Apart from personal nostalgia – how does this music still resonate today?
I think this music is still relevant today because you cannot create it in any other way. Those chips inside the Famicom or inside the Mega Drive – they are all unique und they all create such beautiful individual sounds. Without a doubt, there is nostalgia involved on my side and many around the world. But even to a younger generation that didn’t grow up playing the games, these sounds are still wonderful. They have such a sparkly and glistening appeal to them that is timeless.

And they keep influencing today’s music makers, as the series goes to show.
Yes, you can see for instance how a contemporary beat maker like Just Blaze was heavily influenced by a composer like Yuzo Koshiro, who wrote an incredible soundtrack to Streets of Rage in the early ’90s while frequently going to Tokyo’s famous nightclub Yellow. Through Kushiro’s game music so many young kids around the world encountered house and techno for the first time, and these sounds became part of their DNA.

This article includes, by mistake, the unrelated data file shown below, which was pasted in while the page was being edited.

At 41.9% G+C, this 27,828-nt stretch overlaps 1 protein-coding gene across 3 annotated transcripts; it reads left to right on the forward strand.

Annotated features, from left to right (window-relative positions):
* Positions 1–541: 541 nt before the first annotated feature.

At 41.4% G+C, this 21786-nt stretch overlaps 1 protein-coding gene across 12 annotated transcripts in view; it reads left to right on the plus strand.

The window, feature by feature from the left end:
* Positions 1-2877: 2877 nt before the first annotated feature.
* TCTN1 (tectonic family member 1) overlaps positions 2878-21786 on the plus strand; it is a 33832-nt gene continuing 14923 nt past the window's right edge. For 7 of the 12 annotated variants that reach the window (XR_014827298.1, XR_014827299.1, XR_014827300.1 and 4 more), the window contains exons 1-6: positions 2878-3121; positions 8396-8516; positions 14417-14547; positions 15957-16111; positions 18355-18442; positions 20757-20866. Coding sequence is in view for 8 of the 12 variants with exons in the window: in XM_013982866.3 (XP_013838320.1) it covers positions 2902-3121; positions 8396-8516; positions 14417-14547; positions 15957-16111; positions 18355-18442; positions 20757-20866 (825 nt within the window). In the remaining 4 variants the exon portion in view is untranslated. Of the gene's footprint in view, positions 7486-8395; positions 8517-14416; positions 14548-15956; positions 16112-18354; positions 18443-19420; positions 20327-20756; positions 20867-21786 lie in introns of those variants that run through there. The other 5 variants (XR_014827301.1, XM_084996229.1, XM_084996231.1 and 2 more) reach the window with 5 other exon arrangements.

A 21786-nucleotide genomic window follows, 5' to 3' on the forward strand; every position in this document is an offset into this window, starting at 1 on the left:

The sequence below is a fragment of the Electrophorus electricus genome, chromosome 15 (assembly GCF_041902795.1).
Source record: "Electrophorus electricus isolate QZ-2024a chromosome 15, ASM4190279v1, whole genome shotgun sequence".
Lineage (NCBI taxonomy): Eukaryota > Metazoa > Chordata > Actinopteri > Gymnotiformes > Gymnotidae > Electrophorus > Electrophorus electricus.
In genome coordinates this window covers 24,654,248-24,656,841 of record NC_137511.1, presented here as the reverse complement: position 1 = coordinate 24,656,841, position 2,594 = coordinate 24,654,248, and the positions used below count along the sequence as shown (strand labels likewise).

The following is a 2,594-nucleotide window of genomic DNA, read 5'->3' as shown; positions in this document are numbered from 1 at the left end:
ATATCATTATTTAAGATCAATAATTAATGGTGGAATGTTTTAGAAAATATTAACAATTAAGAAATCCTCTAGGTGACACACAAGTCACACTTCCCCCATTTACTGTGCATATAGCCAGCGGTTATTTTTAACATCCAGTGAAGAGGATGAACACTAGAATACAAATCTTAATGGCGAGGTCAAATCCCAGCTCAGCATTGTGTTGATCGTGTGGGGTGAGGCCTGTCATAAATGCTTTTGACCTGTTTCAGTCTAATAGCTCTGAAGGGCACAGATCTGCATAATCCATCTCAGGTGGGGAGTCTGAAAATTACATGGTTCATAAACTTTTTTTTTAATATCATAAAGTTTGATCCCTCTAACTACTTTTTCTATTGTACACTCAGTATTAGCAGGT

Is there an interview or sequence you are particularly proud of?
The day we spent with Masashi Kageyama in Shizuoka was really touching. We met a man who worked in his office for years and years and for the longest time he had absolutely no idea what people thought of his music. He had given up making game music 25 years ago. Only in the last two or three years via the internet has he found out how much people from all over the world liked his music. He was so overjoyed by the fact that we wanted to film with him. So we filmed him riding around with his bike, and it was incredible to see him. He basically personified the music that he made. That day, he looked like the way his songs sounded.